During my last weekend in America, my brother and his main squeeze came to San Diego for a brief visit. On his first evening in America’s Finest City, he was aching for some beef—seven whole courses of it. My family usually goes to Anh Hong Pho Pasteur in Clairemont for bò 7 món, but Cousin Phil suggested we try Saigon Restaurant due to a favorable review from his dad. Unfortunately, his dad forgot to mention that service was terrible at this restaurant. I guess we’ll just have to stick with our old stand by Anh Hong from here on out for good eats and prompt service.

While my dining companions enjoyed bò 7 món ($16.99—for two), I decided to order bo bia and banh tam bi instead. Seven courses of beef is six courses too many for a vegetarian-leaning, sprout-loving gal like me. The bo bia, like most of the food at Saigon Restaurant, were huge; perhaps twice the size of average spring rolls. I’m usually against super-sizing, but I may make an exception for Vietnamese treats. The extra-fatty rolls were stuffed with an abundance of carrots and jicama. Sadly, the disproportionate amount of vegetables to protein over powered the Chinese sausage and scrambled egg.

For my main entrée, I wanted to try a new dish. My mom suggested banh tam bi. Banh tam bi is reminiscent of classic vermicelli noodle dishes (bun), but with an unexpected sweetness. The coconut milk sauce in combination with nouc mam is what makes this offering extra special. I really enjoyed this selection and will be on the look out for it in Vietnam.

Even though I don’t like all seven courses of beef, there are a few that I am awfully fond of. The bo la nho is nutty and delicious and the final soup brings back fond memories of nursing childhood colds with a bowl of hot porridge.


The Brigantine


July 17, 2007
Cuisine: Seafood

9350 Fuerte Dr
La Mesa, CA 91941

Phone: 619-465-1935


Calamari Strips ($5.50)


Spinach Salad ($4)


The Brig’s Famous Fish Taco with Cheese ($2.75)


Bowl of Clam Chowder ($3.50)

Just above I-8 on the foothills of Mt. Helix, lies a hidden gem in the Jewel of the Hills. The Brigantine has been a family favorite for quite some time because of their awesome fish tacos and killer happy hour. It’s hard to believe that fish tacos were priced at 99¢ when my brother first discovered this place back in high school!

In a generous mood, my mother invited my grandparents, Aunt Phoung, Uncle Thanh, Cousin Michael, and me to The Brig for dinner. There’s nothing quite like attending happy hour with family. Trust me.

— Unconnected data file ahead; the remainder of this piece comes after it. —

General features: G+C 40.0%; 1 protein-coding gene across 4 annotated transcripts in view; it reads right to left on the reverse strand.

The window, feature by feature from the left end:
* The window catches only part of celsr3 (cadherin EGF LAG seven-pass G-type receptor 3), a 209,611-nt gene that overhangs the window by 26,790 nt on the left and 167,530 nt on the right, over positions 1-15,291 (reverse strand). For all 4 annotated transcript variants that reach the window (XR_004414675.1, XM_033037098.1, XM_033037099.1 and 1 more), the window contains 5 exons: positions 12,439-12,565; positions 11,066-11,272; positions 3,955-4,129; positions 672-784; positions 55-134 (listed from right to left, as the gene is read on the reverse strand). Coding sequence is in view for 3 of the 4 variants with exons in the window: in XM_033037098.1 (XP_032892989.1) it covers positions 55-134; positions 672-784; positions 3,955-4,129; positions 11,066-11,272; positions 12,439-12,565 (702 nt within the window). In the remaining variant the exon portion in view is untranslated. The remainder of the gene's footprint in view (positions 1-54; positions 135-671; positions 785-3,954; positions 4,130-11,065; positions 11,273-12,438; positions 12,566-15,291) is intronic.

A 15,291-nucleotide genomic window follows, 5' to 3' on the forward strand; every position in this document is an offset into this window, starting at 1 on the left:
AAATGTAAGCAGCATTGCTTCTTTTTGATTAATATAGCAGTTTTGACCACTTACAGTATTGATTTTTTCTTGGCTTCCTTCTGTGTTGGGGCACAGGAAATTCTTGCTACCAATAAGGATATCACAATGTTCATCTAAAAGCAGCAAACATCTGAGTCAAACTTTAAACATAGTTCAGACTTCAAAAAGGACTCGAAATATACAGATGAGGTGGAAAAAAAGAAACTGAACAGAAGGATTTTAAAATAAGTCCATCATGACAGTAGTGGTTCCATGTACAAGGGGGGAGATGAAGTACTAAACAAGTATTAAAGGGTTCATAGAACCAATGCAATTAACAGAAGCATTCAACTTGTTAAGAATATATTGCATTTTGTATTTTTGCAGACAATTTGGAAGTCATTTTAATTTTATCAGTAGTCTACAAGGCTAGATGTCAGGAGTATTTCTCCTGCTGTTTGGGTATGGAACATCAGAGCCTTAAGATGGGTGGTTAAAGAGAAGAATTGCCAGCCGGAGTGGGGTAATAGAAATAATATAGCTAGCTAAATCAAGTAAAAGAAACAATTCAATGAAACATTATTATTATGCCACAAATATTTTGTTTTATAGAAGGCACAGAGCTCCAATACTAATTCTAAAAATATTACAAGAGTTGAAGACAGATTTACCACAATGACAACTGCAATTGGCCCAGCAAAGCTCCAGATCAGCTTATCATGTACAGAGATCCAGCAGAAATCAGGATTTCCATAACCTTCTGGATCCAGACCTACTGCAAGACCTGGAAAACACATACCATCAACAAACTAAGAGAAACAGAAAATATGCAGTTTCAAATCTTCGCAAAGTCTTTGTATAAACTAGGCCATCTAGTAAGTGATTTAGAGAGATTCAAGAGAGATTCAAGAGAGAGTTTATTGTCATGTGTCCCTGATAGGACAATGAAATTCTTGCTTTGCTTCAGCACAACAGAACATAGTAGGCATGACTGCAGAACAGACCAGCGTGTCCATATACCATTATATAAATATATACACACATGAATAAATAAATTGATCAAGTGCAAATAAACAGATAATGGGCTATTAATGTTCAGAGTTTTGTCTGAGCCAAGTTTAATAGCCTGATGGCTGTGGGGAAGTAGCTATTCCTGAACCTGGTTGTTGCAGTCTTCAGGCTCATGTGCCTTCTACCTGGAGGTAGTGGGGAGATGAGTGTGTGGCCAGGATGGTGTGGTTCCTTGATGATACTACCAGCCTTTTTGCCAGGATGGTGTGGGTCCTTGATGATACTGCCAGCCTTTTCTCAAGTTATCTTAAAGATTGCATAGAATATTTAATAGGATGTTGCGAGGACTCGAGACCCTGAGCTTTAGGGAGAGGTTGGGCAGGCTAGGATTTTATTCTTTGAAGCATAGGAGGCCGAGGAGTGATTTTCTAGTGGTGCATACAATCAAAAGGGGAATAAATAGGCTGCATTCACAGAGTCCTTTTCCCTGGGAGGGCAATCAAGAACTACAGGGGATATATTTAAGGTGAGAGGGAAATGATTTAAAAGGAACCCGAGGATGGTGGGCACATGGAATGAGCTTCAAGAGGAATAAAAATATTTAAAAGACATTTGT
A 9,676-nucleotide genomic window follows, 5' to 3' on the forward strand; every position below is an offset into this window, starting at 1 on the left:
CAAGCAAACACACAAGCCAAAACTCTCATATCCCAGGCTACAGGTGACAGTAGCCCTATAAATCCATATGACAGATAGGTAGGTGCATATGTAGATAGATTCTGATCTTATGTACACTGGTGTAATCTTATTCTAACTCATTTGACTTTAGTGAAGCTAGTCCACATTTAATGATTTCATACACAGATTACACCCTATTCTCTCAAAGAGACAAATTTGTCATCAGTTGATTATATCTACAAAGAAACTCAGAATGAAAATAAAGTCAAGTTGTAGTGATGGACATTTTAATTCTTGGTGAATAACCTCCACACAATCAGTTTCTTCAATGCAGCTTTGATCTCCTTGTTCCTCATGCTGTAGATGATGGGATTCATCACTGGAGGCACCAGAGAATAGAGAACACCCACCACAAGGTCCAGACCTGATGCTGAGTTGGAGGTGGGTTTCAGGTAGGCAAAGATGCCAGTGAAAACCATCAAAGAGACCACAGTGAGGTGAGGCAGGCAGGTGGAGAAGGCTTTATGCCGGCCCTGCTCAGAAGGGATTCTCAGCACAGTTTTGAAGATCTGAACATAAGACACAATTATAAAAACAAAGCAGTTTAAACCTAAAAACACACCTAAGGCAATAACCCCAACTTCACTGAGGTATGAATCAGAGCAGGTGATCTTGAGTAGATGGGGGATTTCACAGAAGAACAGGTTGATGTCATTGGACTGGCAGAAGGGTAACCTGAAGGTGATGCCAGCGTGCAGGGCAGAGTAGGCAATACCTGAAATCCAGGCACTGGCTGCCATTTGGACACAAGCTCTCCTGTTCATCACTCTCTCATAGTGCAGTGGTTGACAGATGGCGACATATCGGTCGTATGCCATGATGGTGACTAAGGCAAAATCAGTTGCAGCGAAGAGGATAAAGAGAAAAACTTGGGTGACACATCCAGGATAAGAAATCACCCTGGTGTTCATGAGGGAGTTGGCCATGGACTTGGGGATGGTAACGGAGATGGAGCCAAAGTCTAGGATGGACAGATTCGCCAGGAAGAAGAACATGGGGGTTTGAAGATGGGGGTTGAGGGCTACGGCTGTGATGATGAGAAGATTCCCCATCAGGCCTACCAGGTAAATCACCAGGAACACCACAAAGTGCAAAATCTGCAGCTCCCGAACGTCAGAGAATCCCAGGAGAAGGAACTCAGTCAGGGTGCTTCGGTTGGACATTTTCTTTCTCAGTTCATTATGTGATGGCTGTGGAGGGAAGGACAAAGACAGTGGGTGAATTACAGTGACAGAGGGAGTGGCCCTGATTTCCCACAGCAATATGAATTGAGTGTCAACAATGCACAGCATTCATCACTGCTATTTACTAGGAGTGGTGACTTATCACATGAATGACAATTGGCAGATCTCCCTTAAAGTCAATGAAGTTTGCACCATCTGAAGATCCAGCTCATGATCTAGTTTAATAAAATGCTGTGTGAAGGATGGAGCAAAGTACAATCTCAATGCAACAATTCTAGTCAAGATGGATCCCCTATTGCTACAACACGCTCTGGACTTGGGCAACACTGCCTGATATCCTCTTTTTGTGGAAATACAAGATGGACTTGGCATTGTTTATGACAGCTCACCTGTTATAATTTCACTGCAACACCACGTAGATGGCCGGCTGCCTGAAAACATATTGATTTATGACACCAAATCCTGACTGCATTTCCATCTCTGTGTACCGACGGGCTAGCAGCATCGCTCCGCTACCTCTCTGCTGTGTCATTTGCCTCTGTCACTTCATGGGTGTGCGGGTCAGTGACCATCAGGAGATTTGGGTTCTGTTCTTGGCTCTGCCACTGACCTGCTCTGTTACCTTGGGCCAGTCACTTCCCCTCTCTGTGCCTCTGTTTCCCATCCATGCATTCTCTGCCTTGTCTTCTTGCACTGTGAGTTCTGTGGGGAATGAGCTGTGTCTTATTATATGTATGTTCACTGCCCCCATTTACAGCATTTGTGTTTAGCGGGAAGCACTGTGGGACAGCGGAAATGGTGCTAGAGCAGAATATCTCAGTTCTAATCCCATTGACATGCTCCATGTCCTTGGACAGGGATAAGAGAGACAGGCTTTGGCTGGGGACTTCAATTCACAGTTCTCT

We started the evening with an order of calamari strips for the table. The calamari were served with catsup and a watery tartar sauce. I didn’t care much for the dipping choices, but the calamari was tender and curiously French fry-like in shape. I find that most battered calamari are either served as rings or shriveled up strips so these were totally novel.

To supplement the calamari, my mom and I shared a spinach salad topped with bacon, hard boiled eggs, and tomatoes dressed in a light vinaigrette. The salad certainly wasn’t cutting edge, but definitely a solid plate of greens.

A round of fish tacos followed our appetizers. In a sea of competitors, namely Wahoo’s and Rubio’s, many San Diegans believe that The Brig serves up the city’s best fish tacos. While fast food fish tacos have their merits, The Brig’s use of top notch ingredients simply puts them over the top.

The Brig’s fish tacos consist of two large hunks of flaky white fish, battered, deep fried and wrapped in a corn tortilla. The taco is adorned with a red cabbage slaw, pico de gallo, and topped with mild cheddar cheese. Add a little hot sauce and this baby is unstoppable. 99.9% of the time my grandparents shun non-Vietnamese food, but they surprisingly love these fish tacos. Score one for assimilation!

Winding down our happy hour feast, everyone (minus me) enjoyed some clam chowder. Creamy soups just aren’t my cup of tea.

Sala Thai


July 13, 2007
Cuisine: Thai

6161 El Cajon Blvd Ste A
San Diego, CA 92115

Phone: 619-229-9050
Website: none


Pad See Oew – Stir fried rice noodles, broccoli, egg, and soy sauce ($7.95)


Pad Thai – Stir fried narrow rice noodles with tofu, bean sprouts, crushed peanuts, egg, and Thai seasonings ($7.95)


Mango with Sweet Sticky Rice ($3.95)

Something feels a little off—I’m in Saigon blogging about San Diego. Things were a bit too relaxing in SoCal and as a result, I fell behind on food reviews. No worries though, they’ll be up shortly and I cannot wait to begin sharing my Vietnam food adventures!

My family is afraid of three things:

  1. Communism
  2. Getting fat
  3. Thai pirates

The first two fears are somewhat self-explanatory, but the third needs some insight. Pirates steal and rape. And even though Thai pirates stole and raped the Vietnamese people a good long while ago, some family members still hold a grudge. In fact, my late Aunt Van refused to eat Thai food due to her distaste for pirates (pun intended). Luckily, there isn’t any beef between pirates and my mom, so we go out for Thai food whenever my mom is too tired to cook.

Sala Thai is one of our favorite spots because of their reasonable prices and good location. As per usual, I ordered Pad Thai with tofu. What can I say? I know what I like! Sala’s Pad Thai was far sweeter than Pad Thais I’ve enjoyed in the past, but not overly so. The sweetness was delicate and welcomed. The thin rice noodles were just as I like,  al dente.

My mom ordered a noodle dish called Pad See Oew for her entrée. This dish is very similar to chow fun due to the shape of the noodles and soy sauce seasoning. She liked it well enough, but similar to me, Pad Thai is her fave.   

For dessert we shared some mango with sticky rice. The rice was warm and drenched in a creamy coconut milk. The sweet and tart flavors of the mango and coconut was a perfect ending to our meal.